Format

Send to

Choose Destination
See comment in PubMed Commons below
Curr Environ Health Rep. 2015 Dec;2(4):423-9. doi: 10.1007/s40572-015-0072-x.

Particulate Matter from Electronic Cigarettes and Conventional Cigarettes: a Systematic Review and Observational Study.

Fernández E1,2,3, Ballbè M4,5,6, Sureda X7,8,9, Fu M10,11,12, Saltó E13,14,15, Martínez-Sánchez JM16,17,18.

Author information

1
Tobacco Control Unit, Cancer Prevention and Control Program, Institut Català d'Oncologia, WHO Collaborating Center for Tobacco Control, L'Hospitalet de Llobregat, Barcelona, Spain. efernandez@iconcologia.net.
2
Cancer Prevention and Control Group, Institut d'Investigació Biomèdica de Bellvitge (IDIBELL), L'Hospitalet de Llobregat, Barcelona, Spain. efernandez@iconcologia.net.
3
School of Medicine, Universitat de Barcelona, Barcelona, Spain. efernandez@iconcologia.net.
4
Tobacco Control Unit, Cancer Prevention and Control Program, Institut Català d'Oncologia, WHO Collaborating Center for Tobacco Control, L'Hospitalet de Llobregat, Barcelona, Spain. mballbe@iconcologia.net.
5
Cancer Prevention and Control Group, Institut d'Investigació Biomèdica de Bellvitge (IDIBELL), L'Hospitalet de Llobregat, Barcelona, Spain. mballbe@iconcologia.net.
6
Addictions Unit, Institute of Neurosciences, Hospital Clínic de Barcelona, Barcelona, Spain. mballbe@iconcologia.net.
7
Tobacco Control Unit, Cancer Prevention and Control Program, Institut Català d'Oncologia, WHO Collaborating Center for Tobacco Control, L'Hospitalet de Llobregat, Barcelona, Spain. xisca.sureda@gmail.com.
8
Cancer Prevention and Control Group, Institut d'Investigació Biomèdica de Bellvitge (IDIBELL), L'Hospitalet de Llobregat, Barcelona, Spain. xisca.sureda@gmail.com.
9
Department of Preventive Medicine, Universidad de Alcalá, Alcalá de Henares, Spain. xisca.sureda@gmail.com.
10
Tobacco Control Unit, Cancer Prevention and Control Program, Institut Català d'Oncologia, WHO Collaborating Center for Tobacco Control, L'Hospitalet de Llobregat, Barcelona, Spain. mfu@iconcologia.net.
11
Cancer Prevention and Control Group, Institut d'Investigació Biomèdica de Bellvitge (IDIBELL), L'Hospitalet de Llobregat, Barcelona, Spain. mfu@iconcologia.net.
12
School of Medicine, Universitat de Barcelona, Barcelona, Spain. mfu@iconcologia.net.
13
Cancer Prevention and Control Group, Institut d'Investigació Biomèdica de Bellvitge (IDIBELL), L'Hospitalet de Llobregat, Barcelona, Spain. esteve.salto@gencat.cat.
14
School of Medicine, Universitat de Barcelona, Barcelona, Spain. esteve.salto@gencat.cat.
15
Health Plan Directorate, Ministry of Health, Generalitat de Catalunya, Spain. esteve.salto@gencat.cat.
16
Tobacco Control Unit, Cancer Prevention and Control Program, Institut Català d'Oncologia, WHO Collaborating Center for Tobacco Control, L'Hospitalet de Llobregat, Barcelona, Spain. jmmartinez@iconcologia.nets.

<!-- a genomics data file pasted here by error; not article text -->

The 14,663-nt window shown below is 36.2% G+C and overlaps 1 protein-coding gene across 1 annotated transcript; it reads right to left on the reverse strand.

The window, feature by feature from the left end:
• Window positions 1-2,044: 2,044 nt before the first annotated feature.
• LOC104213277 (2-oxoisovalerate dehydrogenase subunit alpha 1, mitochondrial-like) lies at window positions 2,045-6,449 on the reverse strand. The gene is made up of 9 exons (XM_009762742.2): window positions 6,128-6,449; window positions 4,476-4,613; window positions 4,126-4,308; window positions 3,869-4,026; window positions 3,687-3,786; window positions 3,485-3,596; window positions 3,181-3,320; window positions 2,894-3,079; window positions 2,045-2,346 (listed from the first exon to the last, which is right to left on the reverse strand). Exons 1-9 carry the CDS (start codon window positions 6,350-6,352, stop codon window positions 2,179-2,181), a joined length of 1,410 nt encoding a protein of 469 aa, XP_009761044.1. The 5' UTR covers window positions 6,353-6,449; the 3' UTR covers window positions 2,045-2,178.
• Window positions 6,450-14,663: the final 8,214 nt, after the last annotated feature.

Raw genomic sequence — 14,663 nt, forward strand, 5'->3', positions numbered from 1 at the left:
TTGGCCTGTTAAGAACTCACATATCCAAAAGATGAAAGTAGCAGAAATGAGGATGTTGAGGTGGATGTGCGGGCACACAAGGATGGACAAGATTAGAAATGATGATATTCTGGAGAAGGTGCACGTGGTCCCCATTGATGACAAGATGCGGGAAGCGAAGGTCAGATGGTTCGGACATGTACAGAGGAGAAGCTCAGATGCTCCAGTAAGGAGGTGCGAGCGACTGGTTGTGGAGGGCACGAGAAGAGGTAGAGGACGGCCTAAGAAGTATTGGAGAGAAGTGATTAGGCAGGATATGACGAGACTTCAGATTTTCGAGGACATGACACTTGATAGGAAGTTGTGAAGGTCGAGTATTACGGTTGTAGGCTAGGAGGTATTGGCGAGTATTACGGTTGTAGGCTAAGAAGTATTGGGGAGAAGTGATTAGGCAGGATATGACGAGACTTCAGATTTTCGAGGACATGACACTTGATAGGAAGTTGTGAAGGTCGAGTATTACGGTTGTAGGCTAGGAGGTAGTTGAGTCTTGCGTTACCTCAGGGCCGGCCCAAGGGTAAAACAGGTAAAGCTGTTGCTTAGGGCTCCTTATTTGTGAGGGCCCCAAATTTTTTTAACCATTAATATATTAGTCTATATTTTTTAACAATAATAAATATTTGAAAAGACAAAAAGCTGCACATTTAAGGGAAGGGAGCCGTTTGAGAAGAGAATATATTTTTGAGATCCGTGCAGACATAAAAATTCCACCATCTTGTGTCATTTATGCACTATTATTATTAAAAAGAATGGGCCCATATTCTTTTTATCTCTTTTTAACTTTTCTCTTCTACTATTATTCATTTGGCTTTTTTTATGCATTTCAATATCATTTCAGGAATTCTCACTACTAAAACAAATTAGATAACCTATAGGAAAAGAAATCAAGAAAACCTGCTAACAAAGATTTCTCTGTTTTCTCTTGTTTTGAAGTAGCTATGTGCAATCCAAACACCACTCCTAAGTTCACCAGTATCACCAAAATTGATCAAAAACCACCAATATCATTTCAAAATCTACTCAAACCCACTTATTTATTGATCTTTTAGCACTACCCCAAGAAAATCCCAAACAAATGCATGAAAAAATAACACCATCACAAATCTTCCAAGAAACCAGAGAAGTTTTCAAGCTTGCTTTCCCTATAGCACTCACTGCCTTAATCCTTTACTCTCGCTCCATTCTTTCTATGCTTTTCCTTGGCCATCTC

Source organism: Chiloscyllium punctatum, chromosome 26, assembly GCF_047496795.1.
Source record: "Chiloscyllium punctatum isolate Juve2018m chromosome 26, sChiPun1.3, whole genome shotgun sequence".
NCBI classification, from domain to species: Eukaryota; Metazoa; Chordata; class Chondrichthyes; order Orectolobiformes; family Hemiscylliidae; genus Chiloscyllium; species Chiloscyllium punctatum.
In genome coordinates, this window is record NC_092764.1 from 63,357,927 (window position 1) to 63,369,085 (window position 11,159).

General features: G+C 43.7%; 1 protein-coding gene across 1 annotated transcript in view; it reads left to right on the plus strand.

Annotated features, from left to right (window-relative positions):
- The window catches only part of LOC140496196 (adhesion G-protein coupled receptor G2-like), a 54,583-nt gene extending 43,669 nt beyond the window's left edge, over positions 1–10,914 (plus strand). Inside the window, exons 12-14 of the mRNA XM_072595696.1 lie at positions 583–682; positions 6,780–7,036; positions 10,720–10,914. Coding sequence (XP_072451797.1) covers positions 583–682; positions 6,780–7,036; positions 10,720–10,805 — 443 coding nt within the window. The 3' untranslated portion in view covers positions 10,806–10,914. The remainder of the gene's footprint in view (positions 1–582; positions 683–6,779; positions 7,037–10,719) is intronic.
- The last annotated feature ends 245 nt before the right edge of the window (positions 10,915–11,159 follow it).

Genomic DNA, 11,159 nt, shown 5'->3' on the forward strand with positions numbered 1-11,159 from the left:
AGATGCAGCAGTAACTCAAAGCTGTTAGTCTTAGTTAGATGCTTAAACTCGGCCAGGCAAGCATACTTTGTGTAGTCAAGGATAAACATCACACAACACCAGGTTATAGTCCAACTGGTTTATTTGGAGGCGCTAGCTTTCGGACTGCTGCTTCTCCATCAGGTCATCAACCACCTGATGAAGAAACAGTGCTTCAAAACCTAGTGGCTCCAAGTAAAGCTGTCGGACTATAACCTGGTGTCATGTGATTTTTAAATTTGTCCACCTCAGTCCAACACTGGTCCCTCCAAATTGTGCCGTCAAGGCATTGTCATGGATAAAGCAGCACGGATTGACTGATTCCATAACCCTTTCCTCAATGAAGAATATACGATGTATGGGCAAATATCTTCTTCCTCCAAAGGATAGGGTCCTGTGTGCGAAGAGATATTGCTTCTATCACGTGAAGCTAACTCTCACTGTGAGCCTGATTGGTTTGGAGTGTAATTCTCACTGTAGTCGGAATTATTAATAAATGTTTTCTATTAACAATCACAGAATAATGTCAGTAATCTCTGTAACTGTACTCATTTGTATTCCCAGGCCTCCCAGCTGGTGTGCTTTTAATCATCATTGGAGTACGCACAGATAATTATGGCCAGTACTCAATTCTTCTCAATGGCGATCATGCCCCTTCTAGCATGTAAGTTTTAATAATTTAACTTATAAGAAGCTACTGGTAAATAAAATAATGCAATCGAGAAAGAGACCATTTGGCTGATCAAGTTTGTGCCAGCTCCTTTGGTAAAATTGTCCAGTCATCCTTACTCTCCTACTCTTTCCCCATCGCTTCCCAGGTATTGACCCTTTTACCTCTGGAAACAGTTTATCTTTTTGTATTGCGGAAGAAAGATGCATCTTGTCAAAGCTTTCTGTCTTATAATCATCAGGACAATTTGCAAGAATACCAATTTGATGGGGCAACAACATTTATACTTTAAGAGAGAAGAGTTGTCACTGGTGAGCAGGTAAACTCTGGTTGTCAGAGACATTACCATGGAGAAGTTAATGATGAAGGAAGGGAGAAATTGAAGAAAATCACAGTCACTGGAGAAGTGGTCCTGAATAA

17
Cancer Prevention and Control Group, Institut d'Investigació Biomèdica de Bellvitge (IDIBELL), L'Hospitalet de Llobregat, Barcelona, Spain. jmmartinez@iconcologia.nets.
18
Biostatistics Unit, Department of Basic Sciences, Universitat Internacional de Catalunya, Sant Cugat del Vallès, Spain. jmmartinez@iconcologia.nets.

Abstract

OBJECTIVES:

The aim of this study is to review the literature on the composition of aerosols from electronic cigarettes (e-cigarettes) originated by human vaping and to describe the emission of particulate matter ≤ 2.5 μm in diameter (PM(2.5)) from conventional and e-cigarettes at home in real-use conditions.

METHODS:

We conducted a systematic literature search in PubMed and Web of Science. We measured PM(2.5) in four different homes: one from a conventional cigarette smoker, one from an e-cigarette user, and two from non-smokers.

RESULTS:

The review identified eight previous investigations on the composition of aerosols from e-cigarettes originated by human vaping and indicated that emissions from e-cigarettes can contain potential toxic compounds such as nicotine, carbonyls, metals, and organic volatile compounds, besides particulate matter. In the observational study, the PM(2.5) median concentration was 9.88 μg/m³ in the e-cigarette user home and 9.53 and 9.36 μg/m³ in the smoke-free homes, with PM(2.5) peaks concurrent with the e-cigarette puffs.

CONCLUSION:

Both the literature review and the observational study indicate that e-cigarettes used under real-conditions emit toxicants, including PM(2.5). Further research is needed to characterize the chemicals emitted by different types of e-cigarettes and to assess secondhand exposure to e-cigarette aerosol using biological markers.

KEYWORDS:

E-cigarette; Electronic cigarette; Electronic nicotine delivery system; Particulate matter; Tobacco smoke pollution

PMID:
26452675
DOI:
10.1007/s40572-015-0072-x
[Indexed for MEDLINE]
PubMed Commons home

PubMed Commons

0 comments
How to join PubMed Commons

    Supplemental Content

    Full text links

    Icon for Springer
    Loading ...
    Support Center